Nothing is accomplished by going in with a low-ball offer, it usually offends sellers and makes them not want to negotiate. Sellers love their homes, and offering a lot less than what a property is worth won’t help you make things easier. The only time to lowball is a foreclosure or a listing that has been on the market for a very long time! Do your research and if the research shows that the property is fairly priced, offer a bit less than the listing price. If your offer does not elicit a meaningful counter-offer from the seller, your offer failed. Make sure the seller knows that you are a serious buyer. Remember a serious buyer has preapproval for financing. Once the seller knows that you are serious, that starts the negotiation process.

Be ready to walk away.

If you can’t put together a deal on the first property you like, don’t worry. There will be many more homes for sale. It is VERY common to end up finding a home a week later that you like even more than the first. Not taking that first home might be a blessing in disguise. Just a piece of advice for you is to not make an offer without seeing other homes first.


Stick to your guns.

By the time you’re ready to make an offer, you should have done your homework. You should know what homes in the area are worth. And you should know how much home you can afford. Be serious about sticking to your guns! It is easy to get carried away by emotion and allow the seller to get you into a price that is above what you’ve decided. If you have chosen your agent well, this shouldn’t happen. Unfortunately, bad agents have been known to urge clients to accept counter-offers that were not in the best interest of the client. Be firm!

Set deadlines for the expiration of your offer.

You and your agent need to make sellers BELIEVE that if they want to sell their home to you, they’re the ones who need to not delay. You can tell them that there are other homes on your list that you would be happy to have as well. When you make your offer, there is a space for putting a time limit on it. Make this a very short period, for example, within 24-48 hours. If you are making an offer in the evening, make the expiration early the next afternoon. Why you ask? Having a long period just invites a competing offer!  In which you do not want. Don’t give the seller’s agent a chance to find another buyer.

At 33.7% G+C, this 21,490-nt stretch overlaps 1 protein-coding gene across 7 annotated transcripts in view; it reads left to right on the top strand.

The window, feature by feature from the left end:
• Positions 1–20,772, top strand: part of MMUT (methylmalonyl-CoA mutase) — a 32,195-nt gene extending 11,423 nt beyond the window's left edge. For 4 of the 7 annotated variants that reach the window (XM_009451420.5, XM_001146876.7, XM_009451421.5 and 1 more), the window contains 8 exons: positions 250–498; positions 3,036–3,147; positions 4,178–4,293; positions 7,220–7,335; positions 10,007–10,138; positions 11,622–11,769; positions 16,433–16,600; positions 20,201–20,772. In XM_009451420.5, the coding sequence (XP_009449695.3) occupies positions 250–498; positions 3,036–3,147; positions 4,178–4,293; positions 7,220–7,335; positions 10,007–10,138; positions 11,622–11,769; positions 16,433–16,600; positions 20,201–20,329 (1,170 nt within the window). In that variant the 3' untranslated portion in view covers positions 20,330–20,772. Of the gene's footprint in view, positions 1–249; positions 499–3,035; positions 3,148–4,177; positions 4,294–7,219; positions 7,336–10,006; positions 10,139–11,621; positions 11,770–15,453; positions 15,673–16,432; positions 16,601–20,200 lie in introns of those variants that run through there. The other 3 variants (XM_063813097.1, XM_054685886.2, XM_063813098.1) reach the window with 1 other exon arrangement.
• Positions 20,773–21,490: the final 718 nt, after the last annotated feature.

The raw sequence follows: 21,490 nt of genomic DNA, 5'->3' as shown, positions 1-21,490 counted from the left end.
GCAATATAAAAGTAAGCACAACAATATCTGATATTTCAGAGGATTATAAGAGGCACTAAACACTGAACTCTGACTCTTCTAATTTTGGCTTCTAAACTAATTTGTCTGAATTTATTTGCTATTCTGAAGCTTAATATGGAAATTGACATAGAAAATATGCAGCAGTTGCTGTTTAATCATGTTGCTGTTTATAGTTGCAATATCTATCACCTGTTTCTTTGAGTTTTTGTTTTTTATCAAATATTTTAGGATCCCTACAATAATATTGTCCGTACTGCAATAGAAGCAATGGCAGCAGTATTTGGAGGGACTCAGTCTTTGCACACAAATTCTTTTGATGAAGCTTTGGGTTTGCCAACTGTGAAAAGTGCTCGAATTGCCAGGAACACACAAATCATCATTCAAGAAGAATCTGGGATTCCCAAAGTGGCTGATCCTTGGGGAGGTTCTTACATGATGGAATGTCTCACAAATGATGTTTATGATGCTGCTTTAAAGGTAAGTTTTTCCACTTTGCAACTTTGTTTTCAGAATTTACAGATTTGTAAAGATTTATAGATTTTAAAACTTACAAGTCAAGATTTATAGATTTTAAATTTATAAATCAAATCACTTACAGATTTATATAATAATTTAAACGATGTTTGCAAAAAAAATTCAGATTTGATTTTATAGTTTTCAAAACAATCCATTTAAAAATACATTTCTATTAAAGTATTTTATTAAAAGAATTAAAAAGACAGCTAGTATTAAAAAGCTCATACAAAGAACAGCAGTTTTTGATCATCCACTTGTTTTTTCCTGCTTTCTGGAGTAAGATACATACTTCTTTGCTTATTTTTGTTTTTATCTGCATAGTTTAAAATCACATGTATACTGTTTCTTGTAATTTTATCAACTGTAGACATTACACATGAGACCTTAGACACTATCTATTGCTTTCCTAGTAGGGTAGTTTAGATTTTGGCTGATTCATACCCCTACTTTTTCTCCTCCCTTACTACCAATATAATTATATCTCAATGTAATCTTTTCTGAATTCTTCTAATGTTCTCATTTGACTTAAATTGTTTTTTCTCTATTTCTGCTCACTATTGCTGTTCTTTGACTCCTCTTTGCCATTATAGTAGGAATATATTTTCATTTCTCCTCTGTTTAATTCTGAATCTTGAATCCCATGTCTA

Be creative with your offer if the owner is stuck on a price.

If the seller seems emotionally tied to a certain price on their home which happens alot, instead of asking the seller to lower their asking price, ask for certain concessions, such as repairs, or that the owner contribute to the closing costs. If you never ask you will never know!

How can you negotiate a home price after inspection?

While it’s not uncommon to believe the deal is sealed at the signing, in many cases the negotiations begin afterward. If there has been a home inspection, you can ask the sellers for a cash-back credit at the close of escrow, which can help you complete the repair yourself. You can also ask the seller for a credit to fix certain issues in the interest of offsetting closing costs. Be sure to look relaxed when walking the property at the inspection — the last thing you want is to mention a gut renovation you’d like only to have the sellers refuse to make needed repairs.


I hope all of this information helps you in your future home buying experience! Good luck and when you need an experienced agent to help you please call me, Matthew Stebbins of My House realty.